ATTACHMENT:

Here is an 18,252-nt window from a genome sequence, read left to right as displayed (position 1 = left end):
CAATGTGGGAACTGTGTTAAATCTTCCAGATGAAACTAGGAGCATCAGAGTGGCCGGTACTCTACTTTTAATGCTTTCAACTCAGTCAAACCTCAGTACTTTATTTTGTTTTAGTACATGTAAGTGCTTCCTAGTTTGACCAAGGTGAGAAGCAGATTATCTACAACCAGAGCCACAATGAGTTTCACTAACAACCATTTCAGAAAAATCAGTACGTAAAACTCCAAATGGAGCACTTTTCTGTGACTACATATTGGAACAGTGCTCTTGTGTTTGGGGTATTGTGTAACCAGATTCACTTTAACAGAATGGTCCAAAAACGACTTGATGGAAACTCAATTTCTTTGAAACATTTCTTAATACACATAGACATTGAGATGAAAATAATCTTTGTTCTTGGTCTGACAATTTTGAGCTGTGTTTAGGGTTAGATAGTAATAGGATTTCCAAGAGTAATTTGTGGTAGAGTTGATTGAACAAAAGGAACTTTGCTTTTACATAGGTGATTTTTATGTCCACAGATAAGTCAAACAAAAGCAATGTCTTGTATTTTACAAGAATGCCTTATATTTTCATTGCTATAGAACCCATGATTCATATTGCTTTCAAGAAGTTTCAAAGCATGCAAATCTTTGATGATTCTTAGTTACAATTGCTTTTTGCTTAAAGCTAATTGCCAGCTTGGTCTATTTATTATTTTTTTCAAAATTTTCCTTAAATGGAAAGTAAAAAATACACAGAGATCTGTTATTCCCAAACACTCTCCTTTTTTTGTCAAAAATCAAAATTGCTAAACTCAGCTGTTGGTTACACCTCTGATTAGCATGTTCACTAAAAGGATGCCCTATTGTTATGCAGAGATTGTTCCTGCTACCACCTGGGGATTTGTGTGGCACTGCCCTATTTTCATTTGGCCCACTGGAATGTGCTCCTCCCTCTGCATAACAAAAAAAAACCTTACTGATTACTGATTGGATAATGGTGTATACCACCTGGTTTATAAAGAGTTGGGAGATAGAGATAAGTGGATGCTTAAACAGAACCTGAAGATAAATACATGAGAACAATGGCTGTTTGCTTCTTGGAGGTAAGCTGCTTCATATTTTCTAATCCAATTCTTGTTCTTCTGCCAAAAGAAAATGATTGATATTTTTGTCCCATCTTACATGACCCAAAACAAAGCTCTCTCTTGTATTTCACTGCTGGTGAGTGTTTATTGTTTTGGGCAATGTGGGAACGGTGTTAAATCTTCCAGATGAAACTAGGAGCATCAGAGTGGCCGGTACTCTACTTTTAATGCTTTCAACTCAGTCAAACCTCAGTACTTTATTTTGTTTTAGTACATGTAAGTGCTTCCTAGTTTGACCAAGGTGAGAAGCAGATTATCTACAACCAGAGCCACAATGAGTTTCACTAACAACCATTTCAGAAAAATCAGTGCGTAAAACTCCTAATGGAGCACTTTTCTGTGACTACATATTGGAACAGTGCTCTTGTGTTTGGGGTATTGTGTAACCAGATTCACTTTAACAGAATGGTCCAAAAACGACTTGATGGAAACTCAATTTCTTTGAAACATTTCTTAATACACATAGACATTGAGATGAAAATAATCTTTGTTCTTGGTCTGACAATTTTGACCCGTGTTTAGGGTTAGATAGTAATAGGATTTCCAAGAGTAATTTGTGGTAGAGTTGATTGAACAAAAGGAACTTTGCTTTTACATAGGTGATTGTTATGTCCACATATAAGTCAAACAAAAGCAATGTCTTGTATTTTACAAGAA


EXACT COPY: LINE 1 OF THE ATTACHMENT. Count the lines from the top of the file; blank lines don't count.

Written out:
Here is an 18,252-nt window from a genome sequence, read left to right as displayed (position 1 = left end):